The name Kowloon was known as the nine dragons represented by eight peaks, including a Chinese emperor. They are named as Kowloon Peak, Tung Shan, Tate's Cairn, Temple Hill, Unicorn Ridge, Lion Rock, Beacon Hill, Crow's Nest and Emperor Bing. South of Boundary Street part with Stonecutters Island of Kowloon remained largely undeveloped, and Qing China ceded it to the UK.
The Kowloon Peninsula served as the destination for escape during China's dynastic times. In 1287, Emperor Bing, the last emperor of the Song dynasty, took refuge in the Kowloon peninsula. In the 17th century, many followers of the emperor took shelter in the Kowloon peninsula.
Historically, Kowloon Peninsula refers to the ceded territories of Kowloon in 1860 as part of the Convention of Peking. Still, geographically it covers the entire Kowloon south of the mountain ranges of Lion Rock, Kowloon Peak and other hills. The Kowloon Peninsula had a population of 800 when it was ceded to the British empire in 1860.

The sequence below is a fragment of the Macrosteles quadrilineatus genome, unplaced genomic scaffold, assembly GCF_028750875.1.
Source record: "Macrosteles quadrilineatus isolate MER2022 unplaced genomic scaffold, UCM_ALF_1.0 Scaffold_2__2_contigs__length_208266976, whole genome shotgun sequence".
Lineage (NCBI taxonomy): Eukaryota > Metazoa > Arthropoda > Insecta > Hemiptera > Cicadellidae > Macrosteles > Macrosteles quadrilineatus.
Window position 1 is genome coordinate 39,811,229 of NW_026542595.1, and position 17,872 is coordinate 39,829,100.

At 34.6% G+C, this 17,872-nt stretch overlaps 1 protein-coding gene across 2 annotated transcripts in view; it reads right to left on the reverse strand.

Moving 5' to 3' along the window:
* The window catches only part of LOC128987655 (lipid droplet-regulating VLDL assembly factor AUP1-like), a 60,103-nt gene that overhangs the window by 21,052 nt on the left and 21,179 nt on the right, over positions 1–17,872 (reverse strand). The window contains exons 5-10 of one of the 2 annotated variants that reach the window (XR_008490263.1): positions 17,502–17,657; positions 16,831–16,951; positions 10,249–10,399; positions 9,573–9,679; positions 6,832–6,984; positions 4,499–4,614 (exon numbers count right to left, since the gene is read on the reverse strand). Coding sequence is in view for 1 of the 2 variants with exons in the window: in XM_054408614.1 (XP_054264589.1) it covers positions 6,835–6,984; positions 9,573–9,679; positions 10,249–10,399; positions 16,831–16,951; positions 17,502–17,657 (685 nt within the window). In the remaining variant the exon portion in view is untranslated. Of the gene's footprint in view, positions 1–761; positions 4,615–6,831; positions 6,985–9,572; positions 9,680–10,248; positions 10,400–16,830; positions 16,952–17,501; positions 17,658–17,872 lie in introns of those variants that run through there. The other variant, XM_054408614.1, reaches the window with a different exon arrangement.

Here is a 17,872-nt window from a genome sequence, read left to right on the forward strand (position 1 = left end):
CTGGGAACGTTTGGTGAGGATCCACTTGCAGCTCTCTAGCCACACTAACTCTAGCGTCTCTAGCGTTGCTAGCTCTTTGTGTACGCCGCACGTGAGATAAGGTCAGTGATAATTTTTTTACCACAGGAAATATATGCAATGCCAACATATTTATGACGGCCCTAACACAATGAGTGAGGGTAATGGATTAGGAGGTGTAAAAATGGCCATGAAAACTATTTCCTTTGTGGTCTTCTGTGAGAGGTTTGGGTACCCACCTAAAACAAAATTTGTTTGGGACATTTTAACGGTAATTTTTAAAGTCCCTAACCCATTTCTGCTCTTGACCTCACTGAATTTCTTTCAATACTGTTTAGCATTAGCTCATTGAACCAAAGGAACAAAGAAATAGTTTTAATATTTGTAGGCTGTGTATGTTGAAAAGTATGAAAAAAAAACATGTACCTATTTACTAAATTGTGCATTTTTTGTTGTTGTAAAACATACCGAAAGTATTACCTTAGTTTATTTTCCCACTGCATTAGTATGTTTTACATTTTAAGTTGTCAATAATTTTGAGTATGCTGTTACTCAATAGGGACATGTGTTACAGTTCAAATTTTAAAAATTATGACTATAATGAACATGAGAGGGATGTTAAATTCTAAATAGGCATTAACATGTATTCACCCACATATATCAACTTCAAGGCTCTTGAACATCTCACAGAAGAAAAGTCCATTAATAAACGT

Within New Kowloon, the Kowloon Walled City used to be located. In 1993, Kowloon Walled City was demolished.
The architectural side of Kowloon was not very much developed compared to Hong Kong Island. It started developing on a large scale in the early 20th century with the Kowloon-Canton Railway and the Kowloon Wharf. West Kowloon was known as the Royal Navy dockyard, and now it is used as a typhoon shelter which can be reached by Star Ferry boat.
After World War II, Kowloon became highly congested due to the refugees from the People's Republic of China gave way to housing estates mixed with commercial and residential areas.
In 1911 the population grew over 7,300, most of them were Hakka. In 1937, the population of Kowloon grew drastically due to Japan's invasion of China, and by the end of 1939, around 750,000 refugees immigrated to Kowloon and nearby areas.